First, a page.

The Birdzilla Blog

Information from the world of birding, including new content and products from Birdzilla.com.

  • Home
    Home This is where you can find all the blog posts throughout the site.
  • Categories
    Categories Displays a list of categories from this blog.
  • Tags
    Tags Displays a list of tags that have been used in the blog.
  • Bloggers
    Bloggers Search for your favorite blogger from this site.
  • Team Blogs
    Team Blogs Find your favorite team blogs here.
  • Login
    Login Login form

Cedar Waxwings

Posted by on in Attracting and feeding wild birds
  • Font size: Larger Smaller
  • Hits: 200
  • 0 Comments
  • Subscribe to this entry
  • Print

Cedar Waxwings are in the southern part of the United States during the winter.  These beautiful and distinctive birds are described in the Bent Life History series as follows:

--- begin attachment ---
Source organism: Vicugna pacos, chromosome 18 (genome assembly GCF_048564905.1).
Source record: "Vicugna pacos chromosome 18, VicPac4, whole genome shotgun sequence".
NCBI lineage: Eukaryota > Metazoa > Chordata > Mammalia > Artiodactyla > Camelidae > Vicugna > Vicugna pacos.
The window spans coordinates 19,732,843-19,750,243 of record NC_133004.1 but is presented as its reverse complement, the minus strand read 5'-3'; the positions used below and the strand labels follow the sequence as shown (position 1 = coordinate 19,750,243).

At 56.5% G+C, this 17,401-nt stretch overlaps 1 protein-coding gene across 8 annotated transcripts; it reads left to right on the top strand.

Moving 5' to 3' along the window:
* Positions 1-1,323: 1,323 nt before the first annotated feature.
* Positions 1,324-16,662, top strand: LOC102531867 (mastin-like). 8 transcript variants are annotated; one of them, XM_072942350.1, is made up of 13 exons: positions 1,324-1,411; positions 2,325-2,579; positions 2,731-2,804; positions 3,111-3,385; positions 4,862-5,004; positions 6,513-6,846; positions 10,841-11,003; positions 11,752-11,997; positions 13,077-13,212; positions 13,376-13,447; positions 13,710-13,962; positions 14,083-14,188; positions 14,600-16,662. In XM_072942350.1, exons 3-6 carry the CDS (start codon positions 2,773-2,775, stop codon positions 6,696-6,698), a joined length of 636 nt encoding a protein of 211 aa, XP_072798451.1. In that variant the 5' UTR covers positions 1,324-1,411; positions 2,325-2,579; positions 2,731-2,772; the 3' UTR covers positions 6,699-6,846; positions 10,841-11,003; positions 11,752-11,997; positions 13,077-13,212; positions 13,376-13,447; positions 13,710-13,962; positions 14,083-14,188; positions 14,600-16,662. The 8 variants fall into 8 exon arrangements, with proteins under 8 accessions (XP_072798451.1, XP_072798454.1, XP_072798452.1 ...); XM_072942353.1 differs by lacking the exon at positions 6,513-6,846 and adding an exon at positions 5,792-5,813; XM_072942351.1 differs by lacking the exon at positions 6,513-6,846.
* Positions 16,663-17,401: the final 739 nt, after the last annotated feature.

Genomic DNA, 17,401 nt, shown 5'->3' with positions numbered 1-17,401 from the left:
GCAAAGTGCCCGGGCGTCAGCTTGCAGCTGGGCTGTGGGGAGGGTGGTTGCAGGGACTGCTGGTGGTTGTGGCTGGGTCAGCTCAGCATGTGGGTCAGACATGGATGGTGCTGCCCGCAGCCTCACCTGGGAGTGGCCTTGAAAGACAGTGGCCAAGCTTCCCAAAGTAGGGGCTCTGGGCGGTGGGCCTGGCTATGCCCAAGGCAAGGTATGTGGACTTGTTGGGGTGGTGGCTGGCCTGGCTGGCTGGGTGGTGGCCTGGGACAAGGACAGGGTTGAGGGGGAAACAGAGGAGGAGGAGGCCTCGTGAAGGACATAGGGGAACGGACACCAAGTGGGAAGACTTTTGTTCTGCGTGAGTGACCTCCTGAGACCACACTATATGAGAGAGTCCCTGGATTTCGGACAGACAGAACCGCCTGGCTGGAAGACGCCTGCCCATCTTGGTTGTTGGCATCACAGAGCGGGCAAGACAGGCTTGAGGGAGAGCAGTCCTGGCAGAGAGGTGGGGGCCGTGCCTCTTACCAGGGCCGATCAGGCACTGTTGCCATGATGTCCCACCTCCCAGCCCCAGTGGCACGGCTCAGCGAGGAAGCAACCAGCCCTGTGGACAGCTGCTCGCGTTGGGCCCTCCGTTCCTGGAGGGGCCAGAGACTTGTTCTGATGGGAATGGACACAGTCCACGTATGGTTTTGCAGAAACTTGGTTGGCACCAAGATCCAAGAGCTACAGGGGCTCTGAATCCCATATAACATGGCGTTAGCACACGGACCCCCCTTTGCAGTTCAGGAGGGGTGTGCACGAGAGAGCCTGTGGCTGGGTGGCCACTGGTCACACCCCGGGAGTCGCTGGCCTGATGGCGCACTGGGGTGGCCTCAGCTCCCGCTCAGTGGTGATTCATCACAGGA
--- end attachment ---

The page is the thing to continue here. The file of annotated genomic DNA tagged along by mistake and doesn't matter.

Cedar waxwings impress us as being unlike most of the birds we know. We see them commonly in flocks or small companies through the greater part of the year, but we never know just when they will appear, or how numerously, for the movements of these flocks do not conform to the regular northern and southern swings of migration that the majority of North American birds make to and from their breeding grounds. Moreover, unlike most birds, there is no close relationship between the time of their arrival on their nesting grounds and the commencement of breeding.

b2ap3_thumbnail_cedar-waxwing-cover.jpg
When we become well acquainted with the waxwing we look upon him as the perfect gentleman of the bird world. There is in him a refinement of deportment and dress; his voice is gentle and subdued; he is quiet and dignified in manner, sociable, never quarrelsome, and into one of his habits, that of sharing food with his companions, we may read, without too much stress of imagination, the quality of politeness, almost unselfishness, very rare, almost unheard of, in the animal kingdom. His plumage is delicate in coloring: soft, quiet browns, grays, and pale yellow: set off, like a carnation in our buttonhole, by a touch of red on the wing.

Comments are not available for public users. Please login first to view / add comments.
Powered by EasyBlog for Joomla!